So, avoiding the thornier questions about the Old Testament law as it relates to the Church, do these passages provide a principle for us, as farmers, today? What does leaving the edges of the field to the poor mean for us as we harvest our crops this year? More to the point for our situation, how do these verses come into play when we are very much accustomed to the Karimojong stealing the crops out of our field in the first place? How can we seek to assist the poor in our community without sitting prey to and encouraging theft?
I confess that most often, I prefer to be the one making obscure and questionably meaningful inquiries. Dave beat me to this one and piqued my curiosity, so even as I am forced to think a bit about these issues, I thought I’d put the question to our readers, all six of you, and see what responses you might come up with. Leave your answers in the comments below, if you are so moved.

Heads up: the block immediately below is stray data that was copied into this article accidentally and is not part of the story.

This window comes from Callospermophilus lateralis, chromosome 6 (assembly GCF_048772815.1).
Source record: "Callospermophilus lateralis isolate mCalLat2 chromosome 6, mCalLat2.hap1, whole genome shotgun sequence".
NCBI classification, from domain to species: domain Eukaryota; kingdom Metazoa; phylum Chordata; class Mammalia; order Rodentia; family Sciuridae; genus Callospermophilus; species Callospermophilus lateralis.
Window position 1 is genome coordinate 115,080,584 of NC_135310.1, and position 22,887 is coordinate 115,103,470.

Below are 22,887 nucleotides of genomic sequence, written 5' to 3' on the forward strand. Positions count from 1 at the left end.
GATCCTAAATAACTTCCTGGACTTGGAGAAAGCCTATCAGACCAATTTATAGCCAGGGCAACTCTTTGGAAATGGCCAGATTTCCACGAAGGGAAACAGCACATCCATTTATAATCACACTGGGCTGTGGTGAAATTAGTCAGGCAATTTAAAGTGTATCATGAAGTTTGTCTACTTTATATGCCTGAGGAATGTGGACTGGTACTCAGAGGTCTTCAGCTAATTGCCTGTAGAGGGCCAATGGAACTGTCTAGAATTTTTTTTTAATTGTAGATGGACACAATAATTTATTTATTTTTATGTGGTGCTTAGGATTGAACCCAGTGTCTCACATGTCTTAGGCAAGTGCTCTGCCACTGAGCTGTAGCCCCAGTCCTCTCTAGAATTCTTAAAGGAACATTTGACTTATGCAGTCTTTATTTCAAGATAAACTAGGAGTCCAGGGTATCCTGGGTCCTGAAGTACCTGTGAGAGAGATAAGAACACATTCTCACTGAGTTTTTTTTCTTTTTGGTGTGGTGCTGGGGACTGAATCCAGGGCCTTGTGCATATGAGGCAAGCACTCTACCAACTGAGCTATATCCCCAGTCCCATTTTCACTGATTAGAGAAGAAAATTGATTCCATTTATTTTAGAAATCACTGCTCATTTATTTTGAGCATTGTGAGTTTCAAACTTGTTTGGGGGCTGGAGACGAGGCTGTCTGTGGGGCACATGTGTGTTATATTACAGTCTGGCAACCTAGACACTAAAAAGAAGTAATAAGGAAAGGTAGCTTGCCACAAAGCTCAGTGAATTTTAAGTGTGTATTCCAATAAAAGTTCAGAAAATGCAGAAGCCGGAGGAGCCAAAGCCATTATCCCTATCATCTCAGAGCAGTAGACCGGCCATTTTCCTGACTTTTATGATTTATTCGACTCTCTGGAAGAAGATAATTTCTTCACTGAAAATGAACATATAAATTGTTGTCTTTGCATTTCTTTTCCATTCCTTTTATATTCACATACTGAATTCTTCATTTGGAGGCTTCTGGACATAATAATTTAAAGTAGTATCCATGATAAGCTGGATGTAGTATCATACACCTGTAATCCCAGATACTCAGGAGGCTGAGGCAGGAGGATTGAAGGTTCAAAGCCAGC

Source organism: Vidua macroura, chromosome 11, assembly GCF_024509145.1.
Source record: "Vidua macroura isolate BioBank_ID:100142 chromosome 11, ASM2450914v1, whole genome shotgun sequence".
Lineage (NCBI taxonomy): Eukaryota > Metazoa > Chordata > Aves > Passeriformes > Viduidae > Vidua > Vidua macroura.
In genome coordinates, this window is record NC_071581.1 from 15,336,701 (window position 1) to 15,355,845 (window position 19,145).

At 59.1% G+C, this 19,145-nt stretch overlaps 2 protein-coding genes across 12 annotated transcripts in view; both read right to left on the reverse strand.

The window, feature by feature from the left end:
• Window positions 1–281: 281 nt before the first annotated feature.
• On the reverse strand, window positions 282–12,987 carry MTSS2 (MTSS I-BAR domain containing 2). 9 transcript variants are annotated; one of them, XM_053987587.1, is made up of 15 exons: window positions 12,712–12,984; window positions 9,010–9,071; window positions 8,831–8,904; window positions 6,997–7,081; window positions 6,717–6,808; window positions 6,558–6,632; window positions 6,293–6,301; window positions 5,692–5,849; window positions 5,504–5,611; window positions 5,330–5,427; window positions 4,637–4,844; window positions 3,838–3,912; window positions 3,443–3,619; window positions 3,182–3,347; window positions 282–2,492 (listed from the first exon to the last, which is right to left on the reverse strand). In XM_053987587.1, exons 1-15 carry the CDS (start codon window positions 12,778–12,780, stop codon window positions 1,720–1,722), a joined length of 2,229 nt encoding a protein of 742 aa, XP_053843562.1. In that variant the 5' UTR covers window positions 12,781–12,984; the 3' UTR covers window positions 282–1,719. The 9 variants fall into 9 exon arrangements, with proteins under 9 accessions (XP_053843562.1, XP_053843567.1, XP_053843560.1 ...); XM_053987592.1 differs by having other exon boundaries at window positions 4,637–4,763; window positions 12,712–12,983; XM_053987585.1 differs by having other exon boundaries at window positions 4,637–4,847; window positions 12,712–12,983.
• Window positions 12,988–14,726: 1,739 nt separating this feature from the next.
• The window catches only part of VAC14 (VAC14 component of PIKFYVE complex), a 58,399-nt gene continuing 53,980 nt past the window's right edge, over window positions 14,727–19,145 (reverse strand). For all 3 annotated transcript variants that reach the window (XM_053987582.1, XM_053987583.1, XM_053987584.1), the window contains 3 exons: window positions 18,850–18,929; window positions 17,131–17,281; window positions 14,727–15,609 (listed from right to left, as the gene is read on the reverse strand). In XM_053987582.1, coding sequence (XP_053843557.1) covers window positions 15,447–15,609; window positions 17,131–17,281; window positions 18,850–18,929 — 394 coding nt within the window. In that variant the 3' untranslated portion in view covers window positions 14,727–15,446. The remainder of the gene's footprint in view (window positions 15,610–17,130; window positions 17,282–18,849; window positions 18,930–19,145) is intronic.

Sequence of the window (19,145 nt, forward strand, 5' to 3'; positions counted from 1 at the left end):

The point of the gleaning laws touches two issues.
The first is about the attitude of the owner. It reminds him that whatever his profit, it is not of his doing, but of God’s, and that the profit that God distributes does not fall equally on each person all the time. If you are attempting to maximize your profit, squeezing out every last penny, then you are not seeing things from God’s perspective. Compassion is not an option. Perhaps this is where we remember the fool who built the bigger barns, took his ease, and had a suddenly shortened life. How quickly his circumstances changed from wealth to poverty, and possibly eternal poverty.